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Investigations into the cause of the Kleen Energy plant explosion in Middletown, Connecticut, and the level of worker safety at the plant are beginning, according to a report by the Hartford Courant. Officials currently believe a welder's torch in the vicinity of the natural gas being purged from the underground pipeline could have caused the blast. The purging operation requires that the accumulated gas be vented from buildings and enclosures before combustible elements like a welder's torch can be safety introduced.
The investigations will begin with the local police cordoning off Middletown explosion site as a crime scene to limit access and preserve evidence, according to the Courant. In letters from attorneys for Kleen Energy, the plant opening, officially set for November, was now estimated to be sometime this summer. Local attorney Robert Reardon, who is representing one of the injured pipefitters, said the workers felt pressure to meet the new deadline and were working up to seven days a week to complete the project.
The Courant reports that Governor M. Jodi Rell announced Monday that inquires into worker safety conditions on the site will be conducted at the state level and will review safety and other labor, training, permitting and supervision issues. However, the main investigation will be a joint effort of state, local and federal agencies including OSHA and the ATF and will focus on the exact cause of the explosion. "It's going to try to determine whether all electricity was shut down as a precaution, workers moved from the area -- all of those issues," Deputy Middletown Fire Marshal Al Santostefano told the Courant.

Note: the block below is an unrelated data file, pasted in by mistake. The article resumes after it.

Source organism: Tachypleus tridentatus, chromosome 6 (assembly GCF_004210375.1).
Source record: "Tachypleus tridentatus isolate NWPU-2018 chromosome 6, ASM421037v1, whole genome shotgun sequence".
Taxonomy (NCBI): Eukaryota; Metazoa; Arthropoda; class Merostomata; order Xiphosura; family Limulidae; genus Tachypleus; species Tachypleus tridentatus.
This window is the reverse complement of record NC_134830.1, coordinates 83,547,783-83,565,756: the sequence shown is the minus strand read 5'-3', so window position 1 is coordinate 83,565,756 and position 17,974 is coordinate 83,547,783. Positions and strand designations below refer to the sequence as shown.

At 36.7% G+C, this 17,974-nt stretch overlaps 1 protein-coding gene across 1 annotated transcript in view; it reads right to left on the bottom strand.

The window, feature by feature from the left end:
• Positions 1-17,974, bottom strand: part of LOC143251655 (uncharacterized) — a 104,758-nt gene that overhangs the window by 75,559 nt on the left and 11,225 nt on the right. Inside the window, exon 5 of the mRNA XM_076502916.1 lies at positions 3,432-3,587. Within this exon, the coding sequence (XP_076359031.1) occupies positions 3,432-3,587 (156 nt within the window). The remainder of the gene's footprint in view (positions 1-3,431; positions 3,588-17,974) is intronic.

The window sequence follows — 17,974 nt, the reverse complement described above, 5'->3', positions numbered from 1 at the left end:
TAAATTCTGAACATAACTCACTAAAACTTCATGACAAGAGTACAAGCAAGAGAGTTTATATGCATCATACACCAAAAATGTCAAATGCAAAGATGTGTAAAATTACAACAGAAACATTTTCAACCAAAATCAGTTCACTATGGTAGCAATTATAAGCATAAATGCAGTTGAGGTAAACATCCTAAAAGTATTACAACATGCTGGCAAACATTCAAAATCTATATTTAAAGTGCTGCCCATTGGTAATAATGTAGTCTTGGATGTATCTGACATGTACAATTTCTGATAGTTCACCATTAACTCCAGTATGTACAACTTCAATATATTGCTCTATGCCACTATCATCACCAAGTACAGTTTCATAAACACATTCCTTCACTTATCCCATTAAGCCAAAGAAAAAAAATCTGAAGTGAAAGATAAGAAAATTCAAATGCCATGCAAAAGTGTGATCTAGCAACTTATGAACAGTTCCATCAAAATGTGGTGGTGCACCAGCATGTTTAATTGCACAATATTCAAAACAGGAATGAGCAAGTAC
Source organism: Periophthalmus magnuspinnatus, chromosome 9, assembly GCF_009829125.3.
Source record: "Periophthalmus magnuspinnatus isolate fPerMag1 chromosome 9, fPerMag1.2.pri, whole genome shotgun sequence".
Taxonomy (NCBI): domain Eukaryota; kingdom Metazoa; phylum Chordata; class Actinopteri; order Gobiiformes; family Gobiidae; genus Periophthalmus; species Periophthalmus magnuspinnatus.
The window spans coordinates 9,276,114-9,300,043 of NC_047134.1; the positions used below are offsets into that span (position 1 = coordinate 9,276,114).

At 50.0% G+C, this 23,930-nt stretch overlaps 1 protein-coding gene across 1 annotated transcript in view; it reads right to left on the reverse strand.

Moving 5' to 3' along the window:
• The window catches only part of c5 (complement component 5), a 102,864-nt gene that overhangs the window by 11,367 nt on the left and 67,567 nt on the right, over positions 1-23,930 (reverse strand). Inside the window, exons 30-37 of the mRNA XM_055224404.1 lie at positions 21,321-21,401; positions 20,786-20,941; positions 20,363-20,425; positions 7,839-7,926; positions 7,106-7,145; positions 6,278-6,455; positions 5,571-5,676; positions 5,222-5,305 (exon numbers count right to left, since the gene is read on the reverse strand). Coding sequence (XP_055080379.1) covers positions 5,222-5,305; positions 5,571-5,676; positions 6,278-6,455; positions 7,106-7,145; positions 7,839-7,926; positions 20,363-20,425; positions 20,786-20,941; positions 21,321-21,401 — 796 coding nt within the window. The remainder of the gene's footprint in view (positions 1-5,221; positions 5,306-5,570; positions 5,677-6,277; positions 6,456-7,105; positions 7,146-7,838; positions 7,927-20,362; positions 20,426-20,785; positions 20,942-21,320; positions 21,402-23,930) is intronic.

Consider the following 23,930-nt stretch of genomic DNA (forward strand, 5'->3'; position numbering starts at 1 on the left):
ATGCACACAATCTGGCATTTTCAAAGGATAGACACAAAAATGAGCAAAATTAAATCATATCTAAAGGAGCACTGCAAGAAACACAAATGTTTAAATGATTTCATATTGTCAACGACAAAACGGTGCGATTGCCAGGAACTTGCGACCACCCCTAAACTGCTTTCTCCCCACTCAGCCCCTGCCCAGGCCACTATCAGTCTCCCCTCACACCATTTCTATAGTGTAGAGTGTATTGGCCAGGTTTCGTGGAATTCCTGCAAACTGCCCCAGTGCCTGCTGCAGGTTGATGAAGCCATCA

The House Education and Labor Committee Chairman, George Miller, has also agreed to hearings on the blast to ensure that steps are taken to prevent such a catastrophe from happing again.
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